At the moment it happened, the July 31 murder of eighteen-month-old Ali Dawabshe by Israeli settlers in a firebombing in the West Bank village of Duma seemed to shake the foundations of the Israeli occupation itself. Anguished cries for accountability rang out worldwide as Israeli politicians declared they would crack down on Jewish terrorism and Israel supporters warned the legitimacy of Zionism itself could hang in the balance if the perpetrators were not brought to justice. When the child’s father died from burns ten days later, the demands for accountability only increased.
More than a month later Israeli authorities have failed to produce a suspect directly linked to the attack. I spent an afternoon around north Tel Aviv’s picturesque beachfront asking Israelis for assessments of the government’s handling of the firebombing. The coastal city is often portrayed as the counterweight to the dominant right-wing – as Israel’s bastion of liberalism and intellectualism. But the Tel Avivians I talked to were largely uninterested, and some had long forgotten about the attack.
“Did they catch anyone?” Melih Bahar asked after my description of the firebombing jogged his memory.
I explained to him that the police had not arrested anyone linked directly to the firebombing, and he expressed confidence that the attackers would be apprehended.
“So apparently they haven’t done a good job,” he said. “But listen, it takes time. I can’t blame them [the police]. I trust them and I think they are doing a great job.”
Ori, 25, was certain the police were handling the case properly. “I’m sure they are investigating it. They said they have suspects.”
“I don’t know how the investigation is going, but the government took it very seriously,” said Rona Temkin, 46, pausing on an evening bicycle ride with her husband to speak with me.
Not only were Israelis in Tel Aviv confident that their government was pursuing justice for the Dawabshe family, some believed that Palestinians had committed the firebombing – a conspiracy theory widespread throughout the right-wing that is supposedly antithetical to Tel Aviv.
“They blamed Jewish terrorists but there is no proof that Jews burned the house,” said Yiram, a 36-year-old educational software designer. “It’s the opposite”, he continued twisting logic to claim that the fact that two houses were firebombed indicates an intra-Arab conflict.
Arthur, a 25-year-old Russian immigrant and Labor Party supporter, also questioned if Jews had actually committed the attack.
Others simply did not care.
“We don’t talk about politics,” one woman told me as she walked away.
“Maybe when we come back by,” another man said. “We’re walking right now.”
Across the board, Israeli politicians condemned the attack. Prime Minister Benjamin Netanyahu claims he instructed security forces to “use all the resources at their disposal to capture the killers and bring them to justice as soon as possible.”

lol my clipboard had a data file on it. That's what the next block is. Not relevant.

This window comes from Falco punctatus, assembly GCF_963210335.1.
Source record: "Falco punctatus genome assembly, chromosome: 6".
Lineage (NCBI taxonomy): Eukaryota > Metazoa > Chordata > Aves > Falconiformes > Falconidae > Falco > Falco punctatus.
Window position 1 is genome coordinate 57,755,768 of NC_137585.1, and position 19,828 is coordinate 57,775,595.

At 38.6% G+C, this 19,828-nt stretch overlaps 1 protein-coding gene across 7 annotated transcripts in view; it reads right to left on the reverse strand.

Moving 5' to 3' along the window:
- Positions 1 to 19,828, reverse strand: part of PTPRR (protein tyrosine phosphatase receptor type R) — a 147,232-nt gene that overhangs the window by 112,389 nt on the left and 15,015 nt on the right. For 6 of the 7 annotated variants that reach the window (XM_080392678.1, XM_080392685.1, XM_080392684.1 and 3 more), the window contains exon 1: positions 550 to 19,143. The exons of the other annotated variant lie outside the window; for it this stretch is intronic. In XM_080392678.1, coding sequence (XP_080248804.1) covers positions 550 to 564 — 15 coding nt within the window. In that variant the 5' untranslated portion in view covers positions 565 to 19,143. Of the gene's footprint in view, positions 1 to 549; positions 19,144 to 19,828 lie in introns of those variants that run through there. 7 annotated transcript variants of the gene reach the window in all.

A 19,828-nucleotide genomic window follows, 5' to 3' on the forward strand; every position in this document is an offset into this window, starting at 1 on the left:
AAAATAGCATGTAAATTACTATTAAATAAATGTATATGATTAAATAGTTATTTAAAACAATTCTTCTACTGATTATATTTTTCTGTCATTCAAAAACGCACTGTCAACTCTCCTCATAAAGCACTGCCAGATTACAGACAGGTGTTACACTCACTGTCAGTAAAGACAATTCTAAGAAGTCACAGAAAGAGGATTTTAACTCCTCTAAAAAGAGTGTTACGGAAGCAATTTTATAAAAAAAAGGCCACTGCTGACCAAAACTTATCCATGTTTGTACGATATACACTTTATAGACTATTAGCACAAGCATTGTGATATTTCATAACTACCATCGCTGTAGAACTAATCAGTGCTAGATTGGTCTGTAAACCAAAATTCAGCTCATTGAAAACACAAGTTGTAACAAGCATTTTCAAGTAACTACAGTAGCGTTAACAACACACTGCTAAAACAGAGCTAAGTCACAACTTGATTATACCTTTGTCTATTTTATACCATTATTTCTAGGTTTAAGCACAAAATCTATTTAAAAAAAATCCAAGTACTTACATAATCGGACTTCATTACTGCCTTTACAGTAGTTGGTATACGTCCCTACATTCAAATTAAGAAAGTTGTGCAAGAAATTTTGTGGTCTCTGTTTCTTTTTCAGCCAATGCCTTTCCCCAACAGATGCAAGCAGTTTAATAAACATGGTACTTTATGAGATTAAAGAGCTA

“He who burns a Palestinian baby declares war on the State of Israel,” said journalist turned politician Yair Lapid.
“We will chase down the murderers until they are caught,” promised Defense Minister Moshe Ya’alon.
Justice Minister Ayelet Shaked, known for a pro-genocide Facebook post during the 2014 war on Gaza, backed the death penalty for Jewish terrorists.
For liberal Zionist groups in the United States, the Duma attack and the fatal stabbing at Jerusalem’s Pride Parade prompted a crisis of soul searching. J Street published an article entitled, “Condemnation Is Not Enough,” calling on the Jewish community “not only to offer words of condemnation and consolation, but to fight to change our social, political and religious reality so that such things never happen again.”
That view was echoed by the American pro-Israel mega-philanthropist Lynn Schusterman, who blogged about the gravity of the event: “It is not enough to simply decry—rather, each of us has the responsibility to staunchly defend the human rights owed to us all. To hold our leaders accountable. To organize ourselves, take action and ensure that our voices are loud enough for all to hear.”
While Palestinians in the West Bank are forced to organize to defend themselves from settler attacks, I couldn’t find any calls for accountability in Tel Aviv. In fact, I could not find a single Israeli who was even familiar with the status of the case.
The Duma case illustrates why critics like Israeli activist Ronnie Barkan see Tel Aviv as a bubble.
“It doesn’t surprise me that people in Tel Aviv don’t know the basic facts about the Duma case because they don’t have to know,” Barkan explained to me. “People in Tel Aviv are just as much as part of the system [as settlers] but they are participating in a different way. Tel Aviv is the only cosmopolitan city in the world that is Arab-free. They adapt to the Tel Aviv bubble and not having to care, but Tel Aviv is the place where you have the [military] command-and-control center which is responsible for the siege of Gaza. In the massacre that took place a year ago, the pilots who razed entire neighborhoods to the ground left their homes in Tel Aviv to the air force base and got into their F16s and bombed the hell out of Gaza, and then went back home to the comfortable life in Tel Aviv in the evening. In Jerusalem, it’s in your face. You can’t travel on the light rail and not engage with Palestinians. You don’t have this kind of friction in Tel Aviv – it’s kind of frictionless.”
“In Hebrew, there is an expression: ‘lihiyot im v’lehargish bli.’ It means being with and feeling as if you are without,” Barkan said. “This is what the Tel Aviv bubble is all about.”
Rona Temkin seemed to confirm Barkan’s analysis as she acknowledged she hadn’t really been following the Dawabshe story: “Tel Aviv is like a different country – like another country inside Israel.”